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Psychol Aging. 1991 Sep;6(3):434-41.

The effects of late-life spousal bereavement over a 30-month interval.

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Older Adult and Family Research and Resource Center, Veterans Administration Medical Center, Palo Alto, California 94304.


Self-report measures of grief, depression, and general psychopathology were studied in widows and widowers over a 2.5-year period following death of their partner. A comparison sample of men and women was also followed for the same period. Differences in severity of depression and psychopathology previously reported at 2 months postloss (Gallagher, Breckenridge, Thompson, & Peterson, 1983) diminished to nonsignificant levels at 12 and 30 months. However, significant differences between bereaved and comparison subjects on measures of grief were still apparent 30 months after spousal loss. A main effect of gender for depression and psychopathology (but not for grief) was found at 2 and 12 months: Women reported more distress than men regardless of bereavement status. Results indicate that the experience of grief persists for at least 30 months in both older men and women who have lost their spouse.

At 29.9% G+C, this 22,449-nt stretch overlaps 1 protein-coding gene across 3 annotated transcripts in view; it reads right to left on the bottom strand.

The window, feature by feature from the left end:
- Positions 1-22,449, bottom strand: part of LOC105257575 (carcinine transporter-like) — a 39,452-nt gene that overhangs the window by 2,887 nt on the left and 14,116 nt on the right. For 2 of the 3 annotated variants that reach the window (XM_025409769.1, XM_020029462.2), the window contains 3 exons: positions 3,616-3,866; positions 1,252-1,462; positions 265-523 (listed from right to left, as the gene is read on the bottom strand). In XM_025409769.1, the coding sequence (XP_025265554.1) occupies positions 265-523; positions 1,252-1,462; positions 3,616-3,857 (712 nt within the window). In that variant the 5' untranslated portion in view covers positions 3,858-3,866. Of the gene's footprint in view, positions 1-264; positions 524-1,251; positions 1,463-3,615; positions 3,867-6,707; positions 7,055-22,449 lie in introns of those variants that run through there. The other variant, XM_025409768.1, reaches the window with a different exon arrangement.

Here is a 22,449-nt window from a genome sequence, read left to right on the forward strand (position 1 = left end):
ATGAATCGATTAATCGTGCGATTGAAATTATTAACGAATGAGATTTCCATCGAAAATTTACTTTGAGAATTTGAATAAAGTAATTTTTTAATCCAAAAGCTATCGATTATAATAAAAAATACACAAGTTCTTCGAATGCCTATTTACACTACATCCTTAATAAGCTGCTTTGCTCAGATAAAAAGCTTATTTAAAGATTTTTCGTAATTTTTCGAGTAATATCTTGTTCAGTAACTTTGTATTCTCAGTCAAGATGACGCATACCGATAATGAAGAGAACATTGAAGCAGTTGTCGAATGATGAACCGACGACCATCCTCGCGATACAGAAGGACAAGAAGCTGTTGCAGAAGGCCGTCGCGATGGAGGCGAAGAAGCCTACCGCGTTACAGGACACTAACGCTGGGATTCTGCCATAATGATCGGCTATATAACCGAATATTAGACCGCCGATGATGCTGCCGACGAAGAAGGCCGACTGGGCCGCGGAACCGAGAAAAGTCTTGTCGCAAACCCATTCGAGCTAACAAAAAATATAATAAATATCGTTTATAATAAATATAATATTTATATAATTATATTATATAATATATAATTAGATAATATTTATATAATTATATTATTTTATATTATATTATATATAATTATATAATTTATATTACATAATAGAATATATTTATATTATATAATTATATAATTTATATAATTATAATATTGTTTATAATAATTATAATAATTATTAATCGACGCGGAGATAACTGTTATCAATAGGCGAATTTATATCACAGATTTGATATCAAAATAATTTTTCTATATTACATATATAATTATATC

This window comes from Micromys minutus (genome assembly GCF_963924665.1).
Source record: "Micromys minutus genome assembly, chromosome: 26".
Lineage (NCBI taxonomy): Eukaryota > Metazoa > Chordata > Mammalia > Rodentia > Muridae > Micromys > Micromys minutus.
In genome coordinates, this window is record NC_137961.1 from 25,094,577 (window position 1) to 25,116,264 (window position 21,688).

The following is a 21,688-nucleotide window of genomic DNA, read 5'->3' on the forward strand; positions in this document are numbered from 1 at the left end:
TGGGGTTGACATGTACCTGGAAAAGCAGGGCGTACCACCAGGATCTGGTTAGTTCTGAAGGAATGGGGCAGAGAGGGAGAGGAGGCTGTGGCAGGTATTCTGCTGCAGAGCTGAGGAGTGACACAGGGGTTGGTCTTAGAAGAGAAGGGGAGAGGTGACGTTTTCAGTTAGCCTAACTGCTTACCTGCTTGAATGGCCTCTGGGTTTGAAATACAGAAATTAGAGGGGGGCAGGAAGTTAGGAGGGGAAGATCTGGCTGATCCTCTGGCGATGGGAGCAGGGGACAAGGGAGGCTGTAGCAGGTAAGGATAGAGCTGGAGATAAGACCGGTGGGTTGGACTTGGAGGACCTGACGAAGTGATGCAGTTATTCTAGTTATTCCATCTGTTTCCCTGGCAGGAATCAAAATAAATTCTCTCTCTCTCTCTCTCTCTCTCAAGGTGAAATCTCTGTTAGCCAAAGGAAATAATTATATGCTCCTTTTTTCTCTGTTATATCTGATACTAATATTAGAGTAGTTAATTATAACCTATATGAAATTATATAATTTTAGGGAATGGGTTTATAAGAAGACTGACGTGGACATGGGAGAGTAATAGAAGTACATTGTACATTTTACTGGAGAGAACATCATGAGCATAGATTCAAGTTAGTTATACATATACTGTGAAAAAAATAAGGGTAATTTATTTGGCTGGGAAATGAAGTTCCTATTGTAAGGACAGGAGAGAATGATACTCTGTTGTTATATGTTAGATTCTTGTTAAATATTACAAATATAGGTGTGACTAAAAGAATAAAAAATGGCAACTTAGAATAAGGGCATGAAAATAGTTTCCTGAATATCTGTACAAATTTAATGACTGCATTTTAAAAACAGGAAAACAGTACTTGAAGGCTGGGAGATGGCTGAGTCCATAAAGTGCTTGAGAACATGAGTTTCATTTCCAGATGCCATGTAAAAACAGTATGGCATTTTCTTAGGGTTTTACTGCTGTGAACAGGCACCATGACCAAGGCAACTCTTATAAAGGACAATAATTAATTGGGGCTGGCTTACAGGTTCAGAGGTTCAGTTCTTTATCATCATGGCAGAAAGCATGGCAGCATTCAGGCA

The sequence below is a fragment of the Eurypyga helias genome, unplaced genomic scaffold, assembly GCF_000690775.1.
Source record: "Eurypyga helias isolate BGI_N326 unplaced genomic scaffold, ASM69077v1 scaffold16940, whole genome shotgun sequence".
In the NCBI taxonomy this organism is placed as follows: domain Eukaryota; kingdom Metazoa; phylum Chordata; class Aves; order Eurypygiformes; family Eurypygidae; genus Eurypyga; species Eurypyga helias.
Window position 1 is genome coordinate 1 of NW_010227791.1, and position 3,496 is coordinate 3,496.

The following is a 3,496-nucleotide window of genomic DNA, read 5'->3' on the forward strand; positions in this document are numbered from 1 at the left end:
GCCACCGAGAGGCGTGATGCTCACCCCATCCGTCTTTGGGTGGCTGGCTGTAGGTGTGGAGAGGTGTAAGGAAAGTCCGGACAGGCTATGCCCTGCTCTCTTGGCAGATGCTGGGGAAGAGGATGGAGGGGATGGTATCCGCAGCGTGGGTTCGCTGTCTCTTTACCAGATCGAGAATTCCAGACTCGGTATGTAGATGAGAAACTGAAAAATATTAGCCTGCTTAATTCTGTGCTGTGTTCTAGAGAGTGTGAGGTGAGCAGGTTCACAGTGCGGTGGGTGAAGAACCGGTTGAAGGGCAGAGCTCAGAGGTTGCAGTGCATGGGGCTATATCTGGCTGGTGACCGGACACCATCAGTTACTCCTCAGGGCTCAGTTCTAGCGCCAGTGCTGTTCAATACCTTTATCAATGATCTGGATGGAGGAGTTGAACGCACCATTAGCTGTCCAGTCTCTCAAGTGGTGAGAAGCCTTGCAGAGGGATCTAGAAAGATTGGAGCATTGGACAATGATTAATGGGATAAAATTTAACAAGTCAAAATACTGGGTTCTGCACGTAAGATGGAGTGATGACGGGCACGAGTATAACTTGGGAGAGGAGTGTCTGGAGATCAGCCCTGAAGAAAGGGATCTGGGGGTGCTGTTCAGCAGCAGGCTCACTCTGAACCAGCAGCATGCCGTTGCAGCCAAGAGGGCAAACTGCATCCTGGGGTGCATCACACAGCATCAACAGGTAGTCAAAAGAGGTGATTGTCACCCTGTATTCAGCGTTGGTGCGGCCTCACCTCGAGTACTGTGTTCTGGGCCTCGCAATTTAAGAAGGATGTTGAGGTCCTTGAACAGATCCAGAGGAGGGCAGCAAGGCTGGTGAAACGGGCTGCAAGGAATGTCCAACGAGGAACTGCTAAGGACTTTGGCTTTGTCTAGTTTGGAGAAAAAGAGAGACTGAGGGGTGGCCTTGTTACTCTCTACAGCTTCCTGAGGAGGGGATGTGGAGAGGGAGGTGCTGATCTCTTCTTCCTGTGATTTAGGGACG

[Indexed for MEDLINE]

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